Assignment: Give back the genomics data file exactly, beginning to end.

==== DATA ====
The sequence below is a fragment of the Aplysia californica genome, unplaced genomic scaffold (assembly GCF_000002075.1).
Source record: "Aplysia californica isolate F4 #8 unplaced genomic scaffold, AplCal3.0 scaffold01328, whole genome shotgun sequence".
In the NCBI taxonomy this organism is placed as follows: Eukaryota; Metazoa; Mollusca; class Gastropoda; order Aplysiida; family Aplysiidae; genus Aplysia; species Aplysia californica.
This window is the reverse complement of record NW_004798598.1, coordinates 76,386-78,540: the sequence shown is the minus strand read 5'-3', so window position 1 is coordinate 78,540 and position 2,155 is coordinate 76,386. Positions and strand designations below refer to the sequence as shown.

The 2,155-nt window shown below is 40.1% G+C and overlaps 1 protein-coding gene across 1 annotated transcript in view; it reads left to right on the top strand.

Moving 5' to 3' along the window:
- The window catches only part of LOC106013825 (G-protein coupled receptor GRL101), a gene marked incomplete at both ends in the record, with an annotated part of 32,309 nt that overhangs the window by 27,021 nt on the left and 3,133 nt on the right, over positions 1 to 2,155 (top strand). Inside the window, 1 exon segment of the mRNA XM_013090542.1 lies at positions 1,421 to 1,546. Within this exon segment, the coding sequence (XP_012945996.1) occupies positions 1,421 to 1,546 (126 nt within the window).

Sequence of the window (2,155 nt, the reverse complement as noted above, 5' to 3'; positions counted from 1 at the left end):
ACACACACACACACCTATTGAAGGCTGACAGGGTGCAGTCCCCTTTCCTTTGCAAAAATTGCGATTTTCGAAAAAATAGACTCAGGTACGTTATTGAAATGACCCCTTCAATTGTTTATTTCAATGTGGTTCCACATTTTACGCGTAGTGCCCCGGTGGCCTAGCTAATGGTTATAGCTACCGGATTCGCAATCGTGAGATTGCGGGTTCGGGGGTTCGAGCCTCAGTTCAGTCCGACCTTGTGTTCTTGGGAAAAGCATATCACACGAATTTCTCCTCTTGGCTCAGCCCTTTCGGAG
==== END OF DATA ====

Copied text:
The sequence below is a fragment of the Aplysia californica genome, unplaced genomic scaffold (assembly GCF_000002075.1).
Source record: "Aplysia californica isolate F4 #8 unplaced genomic scaffold, AplCal3.0 scaffold01328, whole genome shotgun sequence".
In the NCBI taxonomy this organism is placed as follows: Eukaryota; Metazoa; Mollusca; class Gastropoda; order Aplysiida; family Aplysiidae; genus Aplysia; species Aplysia californica.
This window is the reverse complement of record NW_004798598.1, coordinates 76,386-78,540: the sequence shown is the minus strand read 5'-3', so window position 1 is coordinate 78,540 and position 2,155 is coordinate 76,386. Positions and strand designations below refer to the sequence as shown.

The 2,155-nt window shown below is 40.1% G+C and overlaps 1 protein-coding gene across 1 annotated transcript in view; it reads left to right on the top strand.

Moving 5' to 3' along the window:
- The window catches only part of LOC106013825 (G-protein coupled receptor GRL101), a gene marked incomplete at both ends in the record, with an annotated part of 32,309 nt that overhangs the window by 27,021 nt on the left and 3,133 nt on the right, over positions 1 to 2,155 (top strand). Inside the window, 1 exon segment of the mRNA XM_013090542.1 lies at positions 1,421 to 1,546. Within this exon segment, the coding sequence (XP_012945996.1) occupies positions 1,421 to 1,546 (126 nt within the window).

Sequence of the window (2,155 nt, the reverse complement as noted above, 5' to 3'; positions counted from 1 at the left end):
ACACACACACACACCTATTGAAGGCTGACAGGGTGCAGTCCCCTTTCCTTTGCAAAAATTGCGATTTTCGAAAAAATAGACTCAGGTACGTTATTGAAATGACCCCTTCAATTGTTTATTTCAATGTGGTTCCACATTTTACGCGTAGTGCCCCGGTGGCCTAGCTAATGGTTATAGCTACCGGATTCGCAATCGTGAGATTGCGGGTTCGGGGGTTCGAGCCTCAGTTCAGTCCGACCTTGTGTTCTTGGGAAAAGCATATCACACGAATTTCTCCTCTTGGCTCAGCCCTTTCGGAG